On the second day of USA Baseball's Tournament of Stars, the game to see was PONY vs. NABF as PONY rolled out three good arms. Righthander Lucas Giolito got the start and did not disappoint.
A physical monster at 6-foot-6, 225 pounds, Giolito attends Harvard-Westlake High in Los Angeles. As a sophomore he was teammates with Austin Wilson, now an outfielder at Stanford. Giolito burst onto the scene before his junior season at the Area Code Games in August of 2010. He was the hardest thrower at the event, touching 96, though he didn't think it was his best outing.
"At Area Codes, I wouldn't say I pitched well," he said. "I threw hard. I guess that's what got a lot of attention. I've grown a lot since then. Now I've become a lot more of a pitcher as opposed to a thrower, mixing up pitches. I got strikeouts with different pitches today—changeup, fastball, curve. As of right now, I have a lot of confidence and I'm feeling pretty good."
Giolito showed his complete repertoire today, throwing his fastball 92-95 mph while mixing in a mid-80s changeup and 80-81 curveball. His fastball comes out easy and he uses his height well, throwing it downhill. His changeup has some sink to it while the curveball has sharp, downward bite.
"This was my first big outing (this summer) with lots of scouts in the stands," he said. "I had a lot of adrenaline going into the first inning. I'll say that much. I felt pretty good. Felt loose. It ended up being a pretty good day, other than the third inning when I had to go into the stretch, but that's fine."
He went four innings, allowing a run on one hit and one walk while striking out five. While his Area Codes outing stands out, Giolito says he's been progressing to where he is currently. He works outs three to four days a week, building lower body strength while keeping his upper body loose with long toss and bands.
"When I was 15 I was throwing around 90 and I got it up throughout the year," Giolito said. "At Area Codes I was 95 or 96 I think. That was kind of sudden, but I had been building up to that. I had a lot of adrenaline in that too. That was by far the biggest event I've ever pitched in. That probably got me over."
Righthander Walker Weickel of Olympia High in Orlando followed Giolito in relief, working four innings of his own. He allowed one hit and one walk while striking out five. Weickel is also imposing on the mound, but a bit skinnier than Giolito, standing at 6-foot-6, 200 pounds. He was 89-91 in his first inning of work before finding another gear and sitting 90-92 while touch 93. His curveball showed sharp break at 72-74, but it was inconsistent at first as he slowed his arm and hung a couple between 74-76. Once he settled in at the lower velocity, it became an out pitch.
Curt Britt, a righthander/first baseman from Scotland High in Laurinburg, N.C., closed the game out, throwing one inning. He walked two and allowed a hit, but struck out one and didn't allow any runs. His fastball was 89-91, touch 92 and he mixed in a solid changeup and curveball.
Giolito's battery mate, catcher Jeremy Martinez from Mater Dei High in Santa Ana, Calif., was equally impressive.
Martinez, a rising junior already committed to Southern California, went 2-for-5 on the day with two home runs.
"I'm feeling good—my feet feel in place, my swing feels good. I'm comfortable with all the pitchers and everything feels good," Martinez said. "I'm seeing the ball and picking up the release point right away and getting my base down—just the simple things you need to do to hit.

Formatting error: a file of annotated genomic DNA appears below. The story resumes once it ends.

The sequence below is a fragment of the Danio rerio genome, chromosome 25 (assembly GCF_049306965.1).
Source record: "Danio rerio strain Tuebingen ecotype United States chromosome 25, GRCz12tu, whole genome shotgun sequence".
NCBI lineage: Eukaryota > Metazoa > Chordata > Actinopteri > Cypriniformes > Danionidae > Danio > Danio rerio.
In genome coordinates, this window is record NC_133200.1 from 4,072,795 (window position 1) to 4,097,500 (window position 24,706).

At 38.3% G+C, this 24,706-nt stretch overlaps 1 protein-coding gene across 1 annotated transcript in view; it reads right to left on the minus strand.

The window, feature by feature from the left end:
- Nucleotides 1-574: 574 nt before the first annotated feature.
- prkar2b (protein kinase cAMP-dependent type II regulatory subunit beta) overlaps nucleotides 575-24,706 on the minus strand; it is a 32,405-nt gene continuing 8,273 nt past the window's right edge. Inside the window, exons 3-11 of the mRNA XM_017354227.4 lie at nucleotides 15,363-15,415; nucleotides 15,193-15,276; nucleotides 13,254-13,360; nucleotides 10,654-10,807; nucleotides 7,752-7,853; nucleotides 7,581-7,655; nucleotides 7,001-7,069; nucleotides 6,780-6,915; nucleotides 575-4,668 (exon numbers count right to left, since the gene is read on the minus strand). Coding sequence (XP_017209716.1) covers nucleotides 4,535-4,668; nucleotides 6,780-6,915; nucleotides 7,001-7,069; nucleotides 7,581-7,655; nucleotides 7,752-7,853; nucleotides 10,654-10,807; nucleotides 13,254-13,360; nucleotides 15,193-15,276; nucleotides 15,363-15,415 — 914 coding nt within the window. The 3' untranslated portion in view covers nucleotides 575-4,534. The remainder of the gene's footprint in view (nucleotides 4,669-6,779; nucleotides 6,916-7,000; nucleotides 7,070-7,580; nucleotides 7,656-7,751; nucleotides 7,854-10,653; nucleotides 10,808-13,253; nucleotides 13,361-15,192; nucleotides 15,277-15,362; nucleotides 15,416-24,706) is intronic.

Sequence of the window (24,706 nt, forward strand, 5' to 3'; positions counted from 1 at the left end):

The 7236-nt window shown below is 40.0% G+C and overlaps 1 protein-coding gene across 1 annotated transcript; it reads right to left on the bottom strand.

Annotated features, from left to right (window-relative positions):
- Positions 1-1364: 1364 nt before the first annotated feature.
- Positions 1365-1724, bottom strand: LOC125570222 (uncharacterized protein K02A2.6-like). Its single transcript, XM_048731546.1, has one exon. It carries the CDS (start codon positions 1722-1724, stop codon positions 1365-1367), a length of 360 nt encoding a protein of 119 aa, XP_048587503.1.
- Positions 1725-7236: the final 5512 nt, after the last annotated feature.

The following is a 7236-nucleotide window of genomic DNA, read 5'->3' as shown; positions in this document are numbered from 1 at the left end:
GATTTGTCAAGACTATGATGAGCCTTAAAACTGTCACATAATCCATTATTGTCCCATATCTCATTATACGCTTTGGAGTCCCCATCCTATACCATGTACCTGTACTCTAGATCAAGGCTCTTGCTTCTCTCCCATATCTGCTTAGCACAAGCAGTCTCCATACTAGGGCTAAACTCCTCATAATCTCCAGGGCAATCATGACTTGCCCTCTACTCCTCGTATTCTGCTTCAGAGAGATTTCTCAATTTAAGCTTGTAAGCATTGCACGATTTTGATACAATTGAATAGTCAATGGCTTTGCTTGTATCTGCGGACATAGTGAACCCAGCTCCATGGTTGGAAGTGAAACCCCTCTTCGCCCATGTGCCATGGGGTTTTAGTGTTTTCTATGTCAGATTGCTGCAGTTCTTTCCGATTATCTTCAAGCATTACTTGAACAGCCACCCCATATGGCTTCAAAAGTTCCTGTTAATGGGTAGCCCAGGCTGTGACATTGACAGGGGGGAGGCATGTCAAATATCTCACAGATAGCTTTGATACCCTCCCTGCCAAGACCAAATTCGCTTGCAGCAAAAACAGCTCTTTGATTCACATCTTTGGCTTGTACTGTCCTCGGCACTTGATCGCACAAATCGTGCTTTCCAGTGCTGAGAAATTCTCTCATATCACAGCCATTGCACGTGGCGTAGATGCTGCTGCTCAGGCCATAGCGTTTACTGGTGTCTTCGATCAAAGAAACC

"My first at-bat, I got a fastball in, I saw it deep and put a good swing on it. Homers are an accident, you don't try for home runs, but it was a good day, I was seeing the ball good."
Martinez has a strong, 5-foot-11, 195-pound frame and his stance is an exact replica of Albert Pujols. But Martinez says it's not intentional, it's just what feels right for him.
"I love his swing, I love watching hitting, but it's just the way I like to do it," Martinez said.
In addition to his big day at the plate, Martinez also showed nice actions behind the plate, good footwork and a lot of hustle. He handled a group of good pitchers and made things look easy, while also showing a lot of hustle. Catching new pitchers—especially the caliber of arms out here at this event—is no easy feat.
"I was worried about that coming out here, but I like controlling pitchers," Martinez said. "Defense is always my thing and I like controlling the game. I love catching. I try to take it easy on my knees because I'm still young and I play third a little too, but at events like this I like to show off a little bit."
• Outfielder David Dahl from Oak Mountain High in Birmingham and shortstop Gavin Cecchini from Barbe High in Lake Charles, La. led the way for Dixie's 12-7 win over American Legion in the first game today. Dahl went 2-for-4 and Cecchini went 4-for-5 with a double and a triple. With a sweet swing from the left side, Dahl is now 5-for-8 at the event with two triples and Cecchini is 5-for-9.
• Righthanders Lucas Sims (Brookwood High in Snellville, Ga.) and Clate Schmidt (Allatoona High in Acworth, Ga.) got it done on the mound for Dixie. Sims threw three perfect innings, striking out four with a fastball in the 91-94 mph range and a sharp curevball between 73-76 mph. Schmidt was also 91-94, though he has a smaller frame than Sims and a whip-like, low three-quarter arm slot. He also has a sharp slurve between 78-79 mph.
• Outfielder Vahn Bozoian from Ayala High in Chino Hills, Calif. went 2-for-6 with a home run to left field, helping AABC beat RBI, 12-7. The homer was his first extra-base hit of the event and Bozoian is now 5-for-11.
• PONY outfielder Nick Williams from Ball High in Galveston, Texas went 4-for-4 today with four singles and a walk. He's now hitting .750 (6-for-8) over the first two days.
CONTRIBUTING: Conor Glassey
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